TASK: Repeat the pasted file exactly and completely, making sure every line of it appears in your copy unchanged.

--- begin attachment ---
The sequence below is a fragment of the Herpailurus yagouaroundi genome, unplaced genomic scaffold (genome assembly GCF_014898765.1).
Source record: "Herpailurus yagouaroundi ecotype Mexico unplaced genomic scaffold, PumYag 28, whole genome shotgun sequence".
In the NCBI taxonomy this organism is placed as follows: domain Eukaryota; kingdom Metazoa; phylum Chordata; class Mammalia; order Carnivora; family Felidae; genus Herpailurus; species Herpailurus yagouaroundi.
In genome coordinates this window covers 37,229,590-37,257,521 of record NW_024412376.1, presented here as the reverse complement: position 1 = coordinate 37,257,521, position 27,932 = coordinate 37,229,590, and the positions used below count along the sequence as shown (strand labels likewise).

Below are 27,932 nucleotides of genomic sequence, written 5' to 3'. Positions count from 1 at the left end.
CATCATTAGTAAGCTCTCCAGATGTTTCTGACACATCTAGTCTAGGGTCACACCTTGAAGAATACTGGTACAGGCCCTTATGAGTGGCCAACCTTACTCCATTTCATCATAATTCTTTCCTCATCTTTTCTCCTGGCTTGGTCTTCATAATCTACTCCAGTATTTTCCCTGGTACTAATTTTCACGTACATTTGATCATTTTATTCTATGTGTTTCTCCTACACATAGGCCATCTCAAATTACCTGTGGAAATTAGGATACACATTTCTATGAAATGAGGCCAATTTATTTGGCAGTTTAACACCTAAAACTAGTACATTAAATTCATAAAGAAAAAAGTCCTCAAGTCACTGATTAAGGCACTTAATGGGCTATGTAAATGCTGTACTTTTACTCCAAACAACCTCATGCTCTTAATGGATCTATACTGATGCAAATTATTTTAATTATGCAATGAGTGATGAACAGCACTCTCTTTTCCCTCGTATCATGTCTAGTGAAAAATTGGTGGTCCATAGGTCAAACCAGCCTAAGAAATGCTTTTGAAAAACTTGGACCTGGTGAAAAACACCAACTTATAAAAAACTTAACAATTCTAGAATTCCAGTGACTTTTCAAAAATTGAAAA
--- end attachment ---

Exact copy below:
The sequence below is a fragment of the Herpailurus yagouaroundi genome, unplaced genomic scaffold (genome assembly GCF_014898765.1).
Source record: "Herpailurus yagouaroundi ecotype Mexico unplaced genomic scaffold, PumYag 28, whole genome shotgun sequence".
In the NCBI taxonomy this organism is placed as follows: domain Eukaryota; kingdom Metazoa; phylum Chordata; class Mammalia; order Carnivora; family Felidae; genus Herpailurus; species Herpailurus yagouaroundi.
In genome coordinates this window covers 37,229,590-37,257,521 of record NW_024412376.1, presented here as the reverse complement: position 1 = coordinate 37,257,521, position 27,932 = coordinate 37,229,590, and the positions used below count along the sequence as shown (strand labels likewise).

Below are 27,932 nucleotides of genomic sequence, written 5' to 3'. Positions count from 1 at the left end.
CATCATTAGTAAGCTCTCCAGATGTTTCTGACACATCTAGTCTAGGGTCACACCTTGAAGAATACTGGTACAGGCCCTTATGAGTGGCCAACCTTACTCCATTTCATCATAATTCTTTCCTCATCTTTTCTCCTGGCTTGGTCTTCATAATCTACTCCAGTATTTTCCCTGGTACTAATTTTCACGTACATTTGATCATTTTATTCTATGTGTTTCTCCTACACATAGGCCATCTCAAATTACCTGTGGAAATTAGGATACACATTTCTATGAAATGAGGCCAATTTATTTGGCAGTTTAACACCTAAAACTAGTACATTAAATTCATAAAGAAAAAAGTCCTCAAGTCACTGATTAAGGCACTTAATGGGCTATGTAAATGCTGTACTTTTACTCCAAACAACCTCATGCTCTTAATGGATCTATACTGATGCAAATTATTTTAATTATGCAATGAGTGATGAACAGCACTCTCTTTTCCCTCGTATCATGTCTAGTGAAAAATTGGTGGTCCATAGGTCAAACCAGCCTAAGAAATGCTTTTGAAAAACTTGGACCTGGTGAAAAACACCAACTTATAAAAAACTTAACAATTCTAGAATTCCAGTGACTTTTCAAAAATTGAAAA